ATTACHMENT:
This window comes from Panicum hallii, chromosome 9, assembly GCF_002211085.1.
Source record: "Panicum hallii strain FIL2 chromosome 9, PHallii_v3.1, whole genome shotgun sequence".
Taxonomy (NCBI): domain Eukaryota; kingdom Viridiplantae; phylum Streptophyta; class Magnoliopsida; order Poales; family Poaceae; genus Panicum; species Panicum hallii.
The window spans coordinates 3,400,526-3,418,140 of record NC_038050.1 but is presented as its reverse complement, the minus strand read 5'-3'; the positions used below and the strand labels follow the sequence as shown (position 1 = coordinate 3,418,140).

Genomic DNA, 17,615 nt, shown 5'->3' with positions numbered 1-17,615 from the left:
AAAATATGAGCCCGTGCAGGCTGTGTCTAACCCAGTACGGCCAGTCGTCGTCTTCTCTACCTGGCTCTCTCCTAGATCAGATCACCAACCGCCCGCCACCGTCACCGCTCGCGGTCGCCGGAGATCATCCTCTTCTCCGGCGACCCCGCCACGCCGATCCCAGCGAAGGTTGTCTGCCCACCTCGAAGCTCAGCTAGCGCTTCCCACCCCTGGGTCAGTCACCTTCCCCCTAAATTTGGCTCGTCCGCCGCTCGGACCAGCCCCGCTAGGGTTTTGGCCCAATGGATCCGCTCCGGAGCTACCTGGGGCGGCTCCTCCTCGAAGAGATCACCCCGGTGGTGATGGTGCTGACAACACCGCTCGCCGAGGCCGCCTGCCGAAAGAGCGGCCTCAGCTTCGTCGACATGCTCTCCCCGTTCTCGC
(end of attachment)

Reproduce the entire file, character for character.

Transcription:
This window comes from Panicum hallii, chromosome 9, assembly GCF_002211085.1.
Source record: "Panicum hallii strain FIL2 chromosome 9, PHallii_v3.1, whole genome shotgun sequence".
Taxonomy (NCBI): domain Eukaryota; kingdom Viridiplantae; phylum Streptophyta; class Magnoliopsida; order Poales; family Poaceae; genus Panicum; species Panicum hallii.
The window spans coordinates 3,400,526-3,418,140 of record NC_038050.1 but is presented as its reverse complement, the minus strand read 5'-3'; the positions used below and the strand labels follow the sequence as shown (position 1 = coordinate 3,418,140).

Genomic DNA, 17,615 nt, shown 5'->3' with positions numbered 1-17,615 from the left:
AAAATATGAGCCCGTGCAGGCTGTGTCTAACCCAGTACGGCCAGTCGTCGTCTTCTCTACCTGGCTCTCTCCTAGATCAGATCACCAACCGCCCGCCACCGTCACCGCTCGCGGTCGCCGGAGATCATCCTCTTCTCCGGCGACCCCGCCACGCCGATCCCAGCGAAGGTTGTCTGCCCACCTCGAAGCTCAGCTAGCGCTTCCCACCCCTGGGTCAGTCACCTTCCCCCTAAATTTGGCTCGTCCGCCGCTCGGACCAGCCCCGCTAGGGTTTTGGCCCAATGGATCCGCTCCGGAGCTACCTGGGGCGGCTCCTCCTCGAAGAGATCACCCCGGTGGTGATGGTGCTGACAACACCGCTCGCCGAGGCCGCCTGCCGAAAGAGCGGCCTCAGCTTCGTCGACATGCTCTCCCCGTTCTCGC